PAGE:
What a wonderful gesture by the victor as after the final point, Ons Jabeur took the defeated Tatjana Maria by the hand and returned onto Centre Court to receive the acclaim of the crowd together. “I love her,” said the Tunisian in the on-court interview. “She’s an inspiration for so many players, for me too.” Tatjana Maria was visibly touched long after the match in the Sky studio. “It was her moment. She had just made it to the Wimbledon final. Wanting to share her joy with me shows just what a wonderful person she is.”
Tatjana Maria needed a long time to settle in the most important match of her career, one that has been full of ups and downs. The first mother of two to appear in a Wimbledon semifinal since Margaret Court in 1975 gave the impression of being very nervous and went a break down in her second service game. It cost her the first set but in the second, she once again became the comeback queen that had pulled a number of matches out of the fire during the course of the tournament. The WTA world ranked No. 103 then relaxed, broke her opponent’s serve for the first time to level at one-set all. Ons Jabeur came back impressively. On a 10-match winning streak on grass before Wimbledon, the world No. 2 and winner of the WTA tournament in Berlin was then the more aggressive and courageous player. In the end, the Tunisian, a close friend of the Maria family who sometimes looks after the daughters Charlotte and Cecilia at tournaments, closed out the decisive third set in comfortable fashion.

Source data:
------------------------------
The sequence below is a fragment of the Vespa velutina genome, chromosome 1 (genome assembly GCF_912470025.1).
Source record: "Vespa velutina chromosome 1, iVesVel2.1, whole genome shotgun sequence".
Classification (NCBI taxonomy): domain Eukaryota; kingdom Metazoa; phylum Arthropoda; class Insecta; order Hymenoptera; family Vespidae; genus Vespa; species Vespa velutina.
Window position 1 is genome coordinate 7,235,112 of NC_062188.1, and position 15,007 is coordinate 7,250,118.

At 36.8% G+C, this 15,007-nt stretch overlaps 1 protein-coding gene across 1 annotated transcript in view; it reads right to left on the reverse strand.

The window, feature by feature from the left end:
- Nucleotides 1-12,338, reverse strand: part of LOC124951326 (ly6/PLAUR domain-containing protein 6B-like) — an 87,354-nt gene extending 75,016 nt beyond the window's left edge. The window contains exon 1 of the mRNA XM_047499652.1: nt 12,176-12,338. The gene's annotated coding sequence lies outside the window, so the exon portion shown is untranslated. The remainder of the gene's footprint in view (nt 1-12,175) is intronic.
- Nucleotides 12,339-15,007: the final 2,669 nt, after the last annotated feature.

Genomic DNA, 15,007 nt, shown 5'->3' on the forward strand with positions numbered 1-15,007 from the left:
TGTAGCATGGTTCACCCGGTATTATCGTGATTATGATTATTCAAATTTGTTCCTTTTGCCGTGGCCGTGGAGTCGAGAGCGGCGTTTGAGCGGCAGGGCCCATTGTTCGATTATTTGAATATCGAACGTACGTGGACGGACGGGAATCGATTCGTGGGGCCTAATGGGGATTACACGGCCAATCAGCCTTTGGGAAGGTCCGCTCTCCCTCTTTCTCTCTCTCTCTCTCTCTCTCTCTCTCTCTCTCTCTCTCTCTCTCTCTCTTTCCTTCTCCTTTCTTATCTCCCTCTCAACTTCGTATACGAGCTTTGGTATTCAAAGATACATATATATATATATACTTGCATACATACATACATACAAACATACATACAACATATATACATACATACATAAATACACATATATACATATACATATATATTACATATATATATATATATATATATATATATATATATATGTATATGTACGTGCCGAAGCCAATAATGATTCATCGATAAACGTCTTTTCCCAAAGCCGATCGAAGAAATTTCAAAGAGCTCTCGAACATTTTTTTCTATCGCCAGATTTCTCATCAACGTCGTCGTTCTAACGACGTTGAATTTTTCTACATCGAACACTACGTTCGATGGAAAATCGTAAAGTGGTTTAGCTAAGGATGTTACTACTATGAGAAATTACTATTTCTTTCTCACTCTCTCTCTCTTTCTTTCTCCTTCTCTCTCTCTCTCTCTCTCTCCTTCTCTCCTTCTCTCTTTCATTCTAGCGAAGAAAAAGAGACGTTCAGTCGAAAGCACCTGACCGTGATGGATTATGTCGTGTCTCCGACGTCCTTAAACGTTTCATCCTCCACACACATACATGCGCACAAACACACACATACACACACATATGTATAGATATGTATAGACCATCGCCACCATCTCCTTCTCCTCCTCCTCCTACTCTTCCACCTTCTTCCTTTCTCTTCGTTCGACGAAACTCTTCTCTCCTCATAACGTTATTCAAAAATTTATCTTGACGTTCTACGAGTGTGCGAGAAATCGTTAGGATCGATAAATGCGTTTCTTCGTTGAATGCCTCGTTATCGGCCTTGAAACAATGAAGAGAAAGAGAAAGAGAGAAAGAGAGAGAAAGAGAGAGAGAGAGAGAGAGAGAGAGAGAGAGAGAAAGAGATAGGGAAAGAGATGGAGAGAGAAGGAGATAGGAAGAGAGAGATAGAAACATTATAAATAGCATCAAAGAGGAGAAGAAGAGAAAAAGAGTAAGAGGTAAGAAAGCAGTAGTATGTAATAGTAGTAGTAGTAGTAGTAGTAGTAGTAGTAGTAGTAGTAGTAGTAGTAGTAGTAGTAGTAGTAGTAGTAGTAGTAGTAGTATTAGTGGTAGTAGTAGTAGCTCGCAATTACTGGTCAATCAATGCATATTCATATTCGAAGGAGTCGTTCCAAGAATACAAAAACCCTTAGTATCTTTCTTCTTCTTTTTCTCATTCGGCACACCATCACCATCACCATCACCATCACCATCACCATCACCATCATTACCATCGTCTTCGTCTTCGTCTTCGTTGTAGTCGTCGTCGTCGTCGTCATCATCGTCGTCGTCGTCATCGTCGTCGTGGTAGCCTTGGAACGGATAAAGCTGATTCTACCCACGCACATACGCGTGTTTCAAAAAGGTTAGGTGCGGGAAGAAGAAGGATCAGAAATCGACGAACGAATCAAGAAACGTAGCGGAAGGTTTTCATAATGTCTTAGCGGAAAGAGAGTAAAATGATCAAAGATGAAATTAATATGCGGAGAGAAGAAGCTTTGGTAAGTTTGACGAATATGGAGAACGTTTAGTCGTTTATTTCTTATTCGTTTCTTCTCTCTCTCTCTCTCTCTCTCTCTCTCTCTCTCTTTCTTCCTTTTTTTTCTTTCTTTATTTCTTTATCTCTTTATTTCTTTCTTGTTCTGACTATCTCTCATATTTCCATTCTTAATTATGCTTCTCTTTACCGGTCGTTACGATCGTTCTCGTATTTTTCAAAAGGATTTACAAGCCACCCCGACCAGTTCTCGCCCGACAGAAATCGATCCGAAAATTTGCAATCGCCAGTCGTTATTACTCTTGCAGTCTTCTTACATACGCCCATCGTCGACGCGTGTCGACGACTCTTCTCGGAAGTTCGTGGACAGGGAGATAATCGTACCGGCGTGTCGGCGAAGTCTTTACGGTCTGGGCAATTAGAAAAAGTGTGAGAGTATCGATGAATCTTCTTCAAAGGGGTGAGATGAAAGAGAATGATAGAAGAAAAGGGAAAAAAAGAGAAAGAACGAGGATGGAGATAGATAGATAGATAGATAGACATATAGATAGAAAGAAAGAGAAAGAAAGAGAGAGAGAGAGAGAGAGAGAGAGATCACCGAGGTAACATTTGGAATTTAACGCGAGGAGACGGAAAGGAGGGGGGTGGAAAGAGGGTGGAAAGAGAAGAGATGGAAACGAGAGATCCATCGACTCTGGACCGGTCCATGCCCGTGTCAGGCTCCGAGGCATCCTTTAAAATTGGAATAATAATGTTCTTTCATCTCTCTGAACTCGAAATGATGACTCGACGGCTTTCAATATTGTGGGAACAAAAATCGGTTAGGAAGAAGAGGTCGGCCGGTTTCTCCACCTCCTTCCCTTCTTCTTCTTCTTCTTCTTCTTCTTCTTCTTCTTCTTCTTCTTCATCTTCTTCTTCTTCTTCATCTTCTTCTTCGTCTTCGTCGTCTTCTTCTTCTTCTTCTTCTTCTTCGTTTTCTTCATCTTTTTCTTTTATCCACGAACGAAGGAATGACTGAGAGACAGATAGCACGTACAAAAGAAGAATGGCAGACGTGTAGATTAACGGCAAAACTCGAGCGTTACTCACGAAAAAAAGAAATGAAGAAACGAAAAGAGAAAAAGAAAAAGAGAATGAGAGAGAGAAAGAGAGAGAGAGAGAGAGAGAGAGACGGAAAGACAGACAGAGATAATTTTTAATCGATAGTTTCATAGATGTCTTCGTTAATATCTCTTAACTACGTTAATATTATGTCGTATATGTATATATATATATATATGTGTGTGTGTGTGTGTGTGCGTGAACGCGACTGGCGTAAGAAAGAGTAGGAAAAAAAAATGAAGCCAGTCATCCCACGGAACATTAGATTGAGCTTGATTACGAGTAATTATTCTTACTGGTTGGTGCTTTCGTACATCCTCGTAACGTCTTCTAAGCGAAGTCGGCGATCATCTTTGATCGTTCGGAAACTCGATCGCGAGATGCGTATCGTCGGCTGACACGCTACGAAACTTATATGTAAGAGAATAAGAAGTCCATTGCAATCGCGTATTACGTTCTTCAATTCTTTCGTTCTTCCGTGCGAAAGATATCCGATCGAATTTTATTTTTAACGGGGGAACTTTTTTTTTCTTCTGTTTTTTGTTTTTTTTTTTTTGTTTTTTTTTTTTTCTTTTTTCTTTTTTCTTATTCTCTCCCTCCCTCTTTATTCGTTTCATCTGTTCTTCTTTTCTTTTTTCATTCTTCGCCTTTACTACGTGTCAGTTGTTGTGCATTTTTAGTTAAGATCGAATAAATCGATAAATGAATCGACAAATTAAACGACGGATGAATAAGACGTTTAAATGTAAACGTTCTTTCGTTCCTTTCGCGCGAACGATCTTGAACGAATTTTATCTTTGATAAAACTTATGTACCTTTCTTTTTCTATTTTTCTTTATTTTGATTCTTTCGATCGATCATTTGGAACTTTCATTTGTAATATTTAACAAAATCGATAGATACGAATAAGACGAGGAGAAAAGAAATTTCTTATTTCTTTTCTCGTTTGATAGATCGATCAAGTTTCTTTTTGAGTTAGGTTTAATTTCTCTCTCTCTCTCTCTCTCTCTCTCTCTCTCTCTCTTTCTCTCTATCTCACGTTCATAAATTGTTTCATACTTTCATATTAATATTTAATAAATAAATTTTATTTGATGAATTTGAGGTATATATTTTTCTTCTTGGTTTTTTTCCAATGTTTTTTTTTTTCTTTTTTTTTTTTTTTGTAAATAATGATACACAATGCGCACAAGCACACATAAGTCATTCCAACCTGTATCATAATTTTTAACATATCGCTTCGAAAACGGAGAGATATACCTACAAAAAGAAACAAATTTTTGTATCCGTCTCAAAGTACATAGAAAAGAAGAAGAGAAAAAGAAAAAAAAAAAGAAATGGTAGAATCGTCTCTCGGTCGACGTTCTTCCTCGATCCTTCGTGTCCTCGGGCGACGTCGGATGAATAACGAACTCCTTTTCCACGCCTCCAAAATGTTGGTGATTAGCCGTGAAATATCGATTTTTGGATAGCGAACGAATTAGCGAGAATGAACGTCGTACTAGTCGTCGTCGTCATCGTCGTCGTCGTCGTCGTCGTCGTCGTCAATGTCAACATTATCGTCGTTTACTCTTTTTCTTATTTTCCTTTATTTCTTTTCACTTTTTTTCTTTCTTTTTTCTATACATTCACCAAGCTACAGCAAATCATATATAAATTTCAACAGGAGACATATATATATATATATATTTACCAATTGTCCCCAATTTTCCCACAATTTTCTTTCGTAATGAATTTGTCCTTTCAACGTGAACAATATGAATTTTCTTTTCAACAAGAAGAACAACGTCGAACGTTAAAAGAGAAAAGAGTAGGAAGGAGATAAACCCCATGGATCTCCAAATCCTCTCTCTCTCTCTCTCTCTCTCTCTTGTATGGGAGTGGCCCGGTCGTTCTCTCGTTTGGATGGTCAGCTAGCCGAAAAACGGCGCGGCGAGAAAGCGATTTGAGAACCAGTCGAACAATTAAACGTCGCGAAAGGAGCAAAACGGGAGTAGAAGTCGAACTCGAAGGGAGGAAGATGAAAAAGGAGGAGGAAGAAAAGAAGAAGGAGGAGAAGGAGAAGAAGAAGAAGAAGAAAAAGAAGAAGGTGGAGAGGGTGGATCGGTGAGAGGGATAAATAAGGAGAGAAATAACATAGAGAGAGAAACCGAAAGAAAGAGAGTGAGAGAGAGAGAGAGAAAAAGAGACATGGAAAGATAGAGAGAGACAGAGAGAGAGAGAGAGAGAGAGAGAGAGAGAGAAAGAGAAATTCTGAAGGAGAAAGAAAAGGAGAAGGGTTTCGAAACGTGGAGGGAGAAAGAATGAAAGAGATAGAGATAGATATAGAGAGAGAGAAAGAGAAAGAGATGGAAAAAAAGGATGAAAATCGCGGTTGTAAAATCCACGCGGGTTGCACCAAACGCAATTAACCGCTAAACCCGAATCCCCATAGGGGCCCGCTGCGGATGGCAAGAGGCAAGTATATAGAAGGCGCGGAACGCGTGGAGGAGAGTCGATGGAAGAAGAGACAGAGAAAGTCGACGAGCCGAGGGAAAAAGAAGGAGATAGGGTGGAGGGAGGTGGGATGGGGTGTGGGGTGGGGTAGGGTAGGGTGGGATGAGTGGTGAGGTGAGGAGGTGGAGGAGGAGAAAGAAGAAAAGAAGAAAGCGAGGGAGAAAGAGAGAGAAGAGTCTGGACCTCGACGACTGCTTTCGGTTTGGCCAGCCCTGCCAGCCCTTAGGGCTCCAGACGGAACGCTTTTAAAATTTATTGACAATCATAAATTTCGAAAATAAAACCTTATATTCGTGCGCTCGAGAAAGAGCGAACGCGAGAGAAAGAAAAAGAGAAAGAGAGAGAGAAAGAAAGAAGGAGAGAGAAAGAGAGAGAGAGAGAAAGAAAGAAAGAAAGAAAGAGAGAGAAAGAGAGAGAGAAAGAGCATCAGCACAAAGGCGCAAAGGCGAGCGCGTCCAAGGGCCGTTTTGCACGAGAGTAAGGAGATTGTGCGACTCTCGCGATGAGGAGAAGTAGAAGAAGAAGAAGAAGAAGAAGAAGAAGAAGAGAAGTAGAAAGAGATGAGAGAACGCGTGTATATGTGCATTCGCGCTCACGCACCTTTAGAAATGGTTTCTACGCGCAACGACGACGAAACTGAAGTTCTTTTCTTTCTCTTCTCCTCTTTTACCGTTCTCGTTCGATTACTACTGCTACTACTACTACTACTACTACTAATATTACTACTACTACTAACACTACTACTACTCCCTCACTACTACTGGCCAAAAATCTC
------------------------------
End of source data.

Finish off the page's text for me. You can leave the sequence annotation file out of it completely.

“I obviously knew it was going to be a tough match as she also hits heavy slices and fantastic drop shots. We’re pretty similar in how we play,” said Tatjana Maria. “Especially in the third set, she hardly made any mistakes and had little trouble in wrapping up the match. Now I hope she’ll also win the final.” Ons Jabeur is the first player from Africa to reach a Grand Slam final where she will meet the Kazakh Elena Rybakina on Saturday.
No matter how much the defeat hurts, Tatjana Maria can be proud of what she has achieved in Wimbledon. With her impressive performances and friendly manner, she, together with her family, has won over the hearts of the world’s tennis fans. The Maria’s daily lives were described in the sports sections of the newspapers in almost as much detail as the action on the courts. However, the German who has lived in Florida for many years, had not only talked about how she manages to balance remote learning with Charlotte and changing Cecilia’s diapers with professional tennis. In the many interviews she had to give during her time in Wimbledon, she has also used her new popularity to plead for ways to make it easier for mothers to return to the Tour. Only two other mothers competed this year at the All England Lawn Tennis and Croquet Club, namely Serena Williams and Yanina Wickmayer. In Tatjana Maria’s mind, if there was improved childcare during everyday tournament life plus a child friendly order of play, then there would be more mothers on tour. She nevertheless has set her priorities, “My children come first and then tennis.”